Although not so strict as formerly, caste distinctions are rigidly adhered to. The Sultan naturally occupies the highest rank, after him come his near relations, who have the sole right of assuming the title of Mannipul or Manifulloo; the next in rank are the descendants of former Sultans, who have a right to assume the name and rank of Didi, or Deedee. When the Sultan appoints a minister, or wishes to show any particular favour, he bestows a title, which has generally attached to it the ownership of certain islands, which become either the life property of the favoured person, or else are held by him during the Sultan’s pleasure. The present ministers, with their titles and in order of rank, are: Manifulloo, title Fatina Kilage-fanu, Treasurer: he is a near relative of the Sultan, to whom he is next in rank; but he has very little influence over the monarch, hardly more than other high castes.

E.A. Abraham Deedee, Prime Minister of the Máldives

E.A. Abraham Deedee, title Dorimaina Kilage-fanu, Prime Minister: Abraham Deedee is undoubtedly the most enlightened of all the Sultan’s subjects. To him is entrusted the management of the trade of the Máldives, which already shows signs of development in spite of the restrictions with which the Sultan hampers it. He is a great friend of the English and spent some years in Ceylon, acting as Turkish consul in Galle, an office now filled by his son [the Prime Minister's great grandson is currently the Turkish honorary consul in Malé and has been so for many years. -ed.]. It is to him that I owe the success of my first visit. I always found him ready to give me every assistance and information in his power. Hassan Deedee, title Famu Dairi Kilage-fanu: Hassan Deedee is a cousin of E.A. Abraham Deedee, and has the command of the army; his principal duty being to superintend the fencing and dancing games which are held periodically by order of the Sultan. One interesting fact in connection with him is that he is the only Máldivian man who is allowed to wear the old Máldive costume, in which he was dressed when I took his photograph. This costume nearly in resembles that worn by the women of the present day. Next in rank to the ministers are the Viziers, who have charge of the divisions, or boards, into which Malé is divided, of which there are four. There are other titles bestowed by the Sultan which are merely social distinctions, and many of which can be obtained by payment of a few rupees.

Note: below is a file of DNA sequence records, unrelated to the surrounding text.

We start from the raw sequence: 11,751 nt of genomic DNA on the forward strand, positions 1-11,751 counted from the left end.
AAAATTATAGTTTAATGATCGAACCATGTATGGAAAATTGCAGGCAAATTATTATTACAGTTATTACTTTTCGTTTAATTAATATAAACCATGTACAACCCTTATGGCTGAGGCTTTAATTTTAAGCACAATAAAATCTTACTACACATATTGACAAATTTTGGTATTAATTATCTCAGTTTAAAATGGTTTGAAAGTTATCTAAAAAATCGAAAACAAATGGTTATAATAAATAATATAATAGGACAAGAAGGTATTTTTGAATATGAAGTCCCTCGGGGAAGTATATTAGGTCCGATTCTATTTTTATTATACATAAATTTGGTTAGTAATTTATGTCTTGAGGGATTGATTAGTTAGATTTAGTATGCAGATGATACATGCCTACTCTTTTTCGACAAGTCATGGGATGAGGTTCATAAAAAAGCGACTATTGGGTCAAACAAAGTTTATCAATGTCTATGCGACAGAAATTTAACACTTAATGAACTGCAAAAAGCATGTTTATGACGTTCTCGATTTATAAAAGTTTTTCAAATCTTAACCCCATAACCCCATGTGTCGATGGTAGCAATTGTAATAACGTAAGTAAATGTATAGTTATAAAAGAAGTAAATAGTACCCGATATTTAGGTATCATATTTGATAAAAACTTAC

The trade of the Máldives must all pass through in Malé and is mostly carried on indolent on the principle of barter. The bazaar in Malé is the only one which exists in the group, and it is here that all the foreign trade is carried on. The shops are the personal property of the Sultan, who lets them out to a number of Bombay merchants, at rents varying from 15 rupees to 50 rupees per month. These Bombay merchants mostly sell rice and cotton goods to the natives, taking in exchange tortoise-shell, coconuts, cowries, and dried fish.